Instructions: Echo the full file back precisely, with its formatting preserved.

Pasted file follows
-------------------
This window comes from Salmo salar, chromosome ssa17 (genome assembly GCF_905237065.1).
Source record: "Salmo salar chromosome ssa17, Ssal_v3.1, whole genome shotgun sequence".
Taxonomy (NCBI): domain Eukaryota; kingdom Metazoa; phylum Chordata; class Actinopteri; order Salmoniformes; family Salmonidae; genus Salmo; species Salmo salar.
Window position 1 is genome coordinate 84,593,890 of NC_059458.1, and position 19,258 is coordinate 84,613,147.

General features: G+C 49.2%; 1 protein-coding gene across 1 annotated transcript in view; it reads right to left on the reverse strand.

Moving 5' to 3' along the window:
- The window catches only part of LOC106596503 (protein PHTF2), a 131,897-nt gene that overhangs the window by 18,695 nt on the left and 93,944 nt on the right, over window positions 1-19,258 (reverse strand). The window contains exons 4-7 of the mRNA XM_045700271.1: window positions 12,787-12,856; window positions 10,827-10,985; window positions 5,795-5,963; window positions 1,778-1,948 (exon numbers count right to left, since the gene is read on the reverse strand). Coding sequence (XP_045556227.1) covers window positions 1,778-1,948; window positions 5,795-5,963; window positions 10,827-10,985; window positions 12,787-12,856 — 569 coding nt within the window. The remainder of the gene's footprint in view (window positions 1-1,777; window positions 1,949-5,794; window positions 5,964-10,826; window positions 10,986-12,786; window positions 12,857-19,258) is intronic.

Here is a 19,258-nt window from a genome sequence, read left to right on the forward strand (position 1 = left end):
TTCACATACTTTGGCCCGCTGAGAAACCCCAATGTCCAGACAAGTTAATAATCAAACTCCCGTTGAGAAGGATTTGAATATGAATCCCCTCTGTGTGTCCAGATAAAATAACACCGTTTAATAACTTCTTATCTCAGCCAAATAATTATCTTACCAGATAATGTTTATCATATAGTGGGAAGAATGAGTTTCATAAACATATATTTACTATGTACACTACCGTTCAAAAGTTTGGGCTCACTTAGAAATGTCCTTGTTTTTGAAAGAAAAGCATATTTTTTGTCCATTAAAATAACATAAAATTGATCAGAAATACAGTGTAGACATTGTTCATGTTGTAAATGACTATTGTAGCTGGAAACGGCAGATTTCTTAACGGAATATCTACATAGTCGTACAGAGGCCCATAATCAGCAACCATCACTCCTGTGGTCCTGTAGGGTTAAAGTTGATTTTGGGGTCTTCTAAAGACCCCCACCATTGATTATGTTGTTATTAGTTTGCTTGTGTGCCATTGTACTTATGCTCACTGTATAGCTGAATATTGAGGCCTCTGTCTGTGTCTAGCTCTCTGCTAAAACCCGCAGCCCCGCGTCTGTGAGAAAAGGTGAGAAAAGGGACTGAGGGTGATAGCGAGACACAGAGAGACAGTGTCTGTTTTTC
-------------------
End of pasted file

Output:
This window comes from Salmo salar, chromosome ssa17 (genome assembly GCF_905237065.1).
Source record: "Salmo salar chromosome ssa17, Ssal_v3.1, whole genome shotgun sequence".
Taxonomy (NCBI): domain Eukaryota; kingdom Metazoa; phylum Chordata; class Actinopteri; order Salmoniformes; family Salmonidae; genus Salmo; species Salmo salar.
Window position 1 is genome coordinate 84,593,890 of NC_059458.1, and position 19,258 is coordinate 84,613,147.

General features: G+C 49.2%; 1 protein-coding gene across 1 annotated transcript in view; it reads right to left on the reverse strand.

Moving 5' to 3' along the window:
- The window catches only part of LOC106596503 (protein PHTF2), a 131,897-nt gene that overhangs the window by 18,695 nt on the left and 93,944 nt on the right, over window positions 1-19,258 (reverse strand). The window contains exons 4-7 of the mRNA XM_045700271.1: window positions 12,787-12,856; window positions 10,827-10,985; window positions 5,795-5,963; window positions 1,778-1,948 (exon numbers count right to left, since the gene is read on the reverse strand). Coding sequence (XP_045556227.1) covers window positions 1,778-1,948; window positions 5,795-5,963; window positions 10,827-10,985; window positions 12,787-12,856 — 569 coding nt within the window. The remainder of the gene's footprint in view (window positions 1-1,777; window positions 1,949-5,794; window positions 5,964-10,826; window positions 10,986-12,786; window positions 12,857-19,258) is intronic.

Here is a 19,258-nt window from a genome sequence, read left to right on the forward strand (position 1 = left end):
TTCACATACTTTGGCCCGCTGAGAAACCCCAATGTCCAGACAAGTTAATAATCAAACTCCCGTTGAGAAGGATTTGAATATGAATCCCCTCTGTGTGTCCAGATAAAATAACACCGTTTAATAACTTCTTATCTCAGCCAAATAATTATCTTACCAGATAATGTTTATCATATAGTGGGAAGAATGAGTTTCATAAACATATATTTACTATGTACACTACCGTTCAAAAGTTTGGGCTCACTTAGAAATGTCCTTGTTTTTGAAAGAAAAGCATATTTTTTGTCCATTAAAATAACATAAAATTGATCAGAAATACAGTGTAGACATTGTTCATGTTGTAAATGACTATTGTAGCTGGAAACGGCAGATTTCTTAACGGAATATCTACATAGTCGTACAGAGGCCCATAATCAGCAACCATCACTCCTGTGGTCCTGTAGGGTTAAAGTTGATTTTGGGGTCTTCTAAAGACCCCCACCATTGATTATGTTGTTATTAGTTTGCTTGTGTGCCATTGTACTTATGCTCACTGTATAGCTGAATATTGAGGCCTCTGTCTGTGTCTAGCTCTCTGCTAAAACCCGCAGCCCCGCGTCTGTGAGAAAAGGTGAGAAAAGGGACTGAGGGTGATAGCGAGACACAGAGAGACAGTGTCTGTTTTTC